Faculty of Medicine

2019 Macallum Lecture

May 1, 2019
|
3:00pm–4:00pm
Lecture
Details

We are excited to announce that Dr. Richard D. Palmiter from the University of Washington and the Howard Hughes Medical Institute will deliver our Macallum Lecture 2019!

Dr. Palmiter is internationally renowned for his work on specific neuronal populations that control appetite. Interestingly, he is considered by many to be the "founding father" of transgenic mouse technology from his seminal paper on growth hormone transgenic mice in Nature in 1982. He currently studies the neurons that reside in the parabrachial nucleus that mediate virtually every threat examined, including real threats (pain, itch, food poisoning) to potential threats (novel food or cues associated with pain). These neurons have been shown to mediate the unconditioned stimulus in classic taste- and fear-conditioning experiments. His lab uses innovative genetic and viral transduction techniques to discern neural circuits that control mouse behavior. Reception to Follow Lecture.

Location
JJR Macleod Auditorium
Faculty of Medicine, University of Toronto
Toronto
M5S 1A8
Contact
Jenny Katsoulakos
416-978-2674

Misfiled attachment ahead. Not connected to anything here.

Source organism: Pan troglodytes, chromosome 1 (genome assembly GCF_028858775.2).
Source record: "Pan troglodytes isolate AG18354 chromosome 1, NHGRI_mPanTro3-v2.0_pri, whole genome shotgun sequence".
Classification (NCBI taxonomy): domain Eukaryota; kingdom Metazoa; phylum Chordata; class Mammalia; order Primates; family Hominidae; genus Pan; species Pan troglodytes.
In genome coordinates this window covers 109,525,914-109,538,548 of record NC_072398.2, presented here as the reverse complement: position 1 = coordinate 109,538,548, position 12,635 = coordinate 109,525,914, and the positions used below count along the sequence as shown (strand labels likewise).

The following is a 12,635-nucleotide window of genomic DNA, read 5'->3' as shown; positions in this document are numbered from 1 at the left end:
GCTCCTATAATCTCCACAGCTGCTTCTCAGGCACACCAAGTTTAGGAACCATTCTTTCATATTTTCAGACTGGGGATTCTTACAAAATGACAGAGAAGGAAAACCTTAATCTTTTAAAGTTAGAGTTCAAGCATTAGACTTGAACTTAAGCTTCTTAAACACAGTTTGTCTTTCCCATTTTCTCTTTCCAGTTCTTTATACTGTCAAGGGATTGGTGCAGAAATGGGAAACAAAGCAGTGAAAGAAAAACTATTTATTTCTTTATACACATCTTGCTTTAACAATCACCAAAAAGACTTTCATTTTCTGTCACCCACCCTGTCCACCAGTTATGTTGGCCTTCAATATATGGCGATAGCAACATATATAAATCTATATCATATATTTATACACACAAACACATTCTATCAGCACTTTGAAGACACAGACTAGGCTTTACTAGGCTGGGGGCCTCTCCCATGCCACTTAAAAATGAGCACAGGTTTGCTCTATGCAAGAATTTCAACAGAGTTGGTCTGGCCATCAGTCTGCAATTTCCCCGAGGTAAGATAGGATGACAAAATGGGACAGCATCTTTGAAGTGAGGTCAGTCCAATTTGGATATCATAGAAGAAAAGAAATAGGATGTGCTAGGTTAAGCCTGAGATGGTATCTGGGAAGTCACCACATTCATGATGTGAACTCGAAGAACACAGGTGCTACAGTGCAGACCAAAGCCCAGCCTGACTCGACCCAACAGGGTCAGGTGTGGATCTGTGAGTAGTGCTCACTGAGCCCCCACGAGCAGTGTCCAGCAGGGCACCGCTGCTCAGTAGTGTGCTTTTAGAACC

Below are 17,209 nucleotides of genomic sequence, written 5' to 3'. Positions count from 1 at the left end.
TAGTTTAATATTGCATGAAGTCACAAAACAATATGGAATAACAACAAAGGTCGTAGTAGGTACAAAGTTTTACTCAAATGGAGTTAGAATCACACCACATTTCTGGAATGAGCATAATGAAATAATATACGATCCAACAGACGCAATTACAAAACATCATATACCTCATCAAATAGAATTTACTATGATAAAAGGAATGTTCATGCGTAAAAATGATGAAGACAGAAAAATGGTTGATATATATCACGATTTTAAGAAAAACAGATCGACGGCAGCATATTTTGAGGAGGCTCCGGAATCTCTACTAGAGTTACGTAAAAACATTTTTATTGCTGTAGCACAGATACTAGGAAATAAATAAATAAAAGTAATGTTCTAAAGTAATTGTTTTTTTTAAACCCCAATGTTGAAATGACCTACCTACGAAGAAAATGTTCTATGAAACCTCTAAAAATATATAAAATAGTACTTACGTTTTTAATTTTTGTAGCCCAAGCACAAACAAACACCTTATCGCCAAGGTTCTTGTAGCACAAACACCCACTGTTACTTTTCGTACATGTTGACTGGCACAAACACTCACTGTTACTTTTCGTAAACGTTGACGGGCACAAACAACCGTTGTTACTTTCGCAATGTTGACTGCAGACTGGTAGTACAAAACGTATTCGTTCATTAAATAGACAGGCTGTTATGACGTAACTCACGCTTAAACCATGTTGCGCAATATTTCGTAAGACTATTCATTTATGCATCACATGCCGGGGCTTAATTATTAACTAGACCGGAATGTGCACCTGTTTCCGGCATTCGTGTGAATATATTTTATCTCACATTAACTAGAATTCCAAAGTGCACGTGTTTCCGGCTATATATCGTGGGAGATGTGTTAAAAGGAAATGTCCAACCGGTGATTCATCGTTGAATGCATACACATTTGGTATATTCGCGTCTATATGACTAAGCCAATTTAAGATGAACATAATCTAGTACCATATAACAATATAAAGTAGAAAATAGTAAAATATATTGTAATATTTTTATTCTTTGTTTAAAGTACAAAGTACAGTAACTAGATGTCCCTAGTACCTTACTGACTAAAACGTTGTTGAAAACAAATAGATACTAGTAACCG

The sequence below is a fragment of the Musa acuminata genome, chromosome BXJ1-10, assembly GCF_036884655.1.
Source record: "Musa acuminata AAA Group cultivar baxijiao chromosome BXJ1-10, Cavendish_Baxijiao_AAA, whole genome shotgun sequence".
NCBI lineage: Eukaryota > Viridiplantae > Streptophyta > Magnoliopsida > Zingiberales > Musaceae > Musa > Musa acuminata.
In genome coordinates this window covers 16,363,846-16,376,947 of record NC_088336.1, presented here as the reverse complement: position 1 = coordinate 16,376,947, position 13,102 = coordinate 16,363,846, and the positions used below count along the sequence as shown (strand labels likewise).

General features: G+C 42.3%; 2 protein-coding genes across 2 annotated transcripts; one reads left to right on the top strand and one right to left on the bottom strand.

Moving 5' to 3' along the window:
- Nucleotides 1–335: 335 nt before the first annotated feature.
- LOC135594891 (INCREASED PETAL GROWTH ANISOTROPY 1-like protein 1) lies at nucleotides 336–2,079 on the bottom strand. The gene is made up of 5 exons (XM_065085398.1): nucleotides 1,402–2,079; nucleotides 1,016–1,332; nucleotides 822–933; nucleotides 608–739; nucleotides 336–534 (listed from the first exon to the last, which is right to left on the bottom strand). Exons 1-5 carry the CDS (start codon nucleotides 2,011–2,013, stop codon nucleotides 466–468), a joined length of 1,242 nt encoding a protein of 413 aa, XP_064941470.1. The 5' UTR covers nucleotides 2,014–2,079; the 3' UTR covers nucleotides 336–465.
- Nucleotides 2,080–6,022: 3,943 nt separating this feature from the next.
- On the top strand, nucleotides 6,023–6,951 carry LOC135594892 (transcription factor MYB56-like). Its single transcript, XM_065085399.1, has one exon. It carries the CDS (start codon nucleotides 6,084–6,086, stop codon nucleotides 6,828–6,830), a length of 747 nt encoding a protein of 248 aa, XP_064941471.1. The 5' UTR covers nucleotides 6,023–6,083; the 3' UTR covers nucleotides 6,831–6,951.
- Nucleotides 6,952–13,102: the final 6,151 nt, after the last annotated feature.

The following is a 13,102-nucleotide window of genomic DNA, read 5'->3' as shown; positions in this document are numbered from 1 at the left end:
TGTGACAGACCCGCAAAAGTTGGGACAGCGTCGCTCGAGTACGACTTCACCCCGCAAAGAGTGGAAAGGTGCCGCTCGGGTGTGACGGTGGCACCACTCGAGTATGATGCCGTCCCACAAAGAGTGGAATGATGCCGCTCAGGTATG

2019-05-01 19:00:00 2019-05-01 20:00:00 UTC 2019 Macallum Lecture We are excited to announce that Dr. Richard D. Palmiter from the University of Washington and the Howard Hughes Medical Institute will deliver our Macallum Lecture 2019! Dr. Palmiter is internationally renowned for his work on specific neuronal populations that control appetite. Interestingly, he is considered by many to be the "founding father" of transgenic mouse technology from his seminal paper on growth hormone transgenic mice in Nature in 1982. He currently studies the neurons that reside in the parabrachial nucleus that mediate virtually every threat examined, including real threats (pain, itch, food poisoning) to potential threats (novel food or cues associated with pain). These neurons have been shown to mediate the unconditioned stimulus in classic taste- and fear-conditioning experiments. His lab uses innovative genetic and viral transduction techniques to discern neural circuits that control mouse behavior. Reception to Follow Lecture. Faculty of Medicine, University of Toronto - JJR Macleod Auditorium discovery.commons@utoronto.ca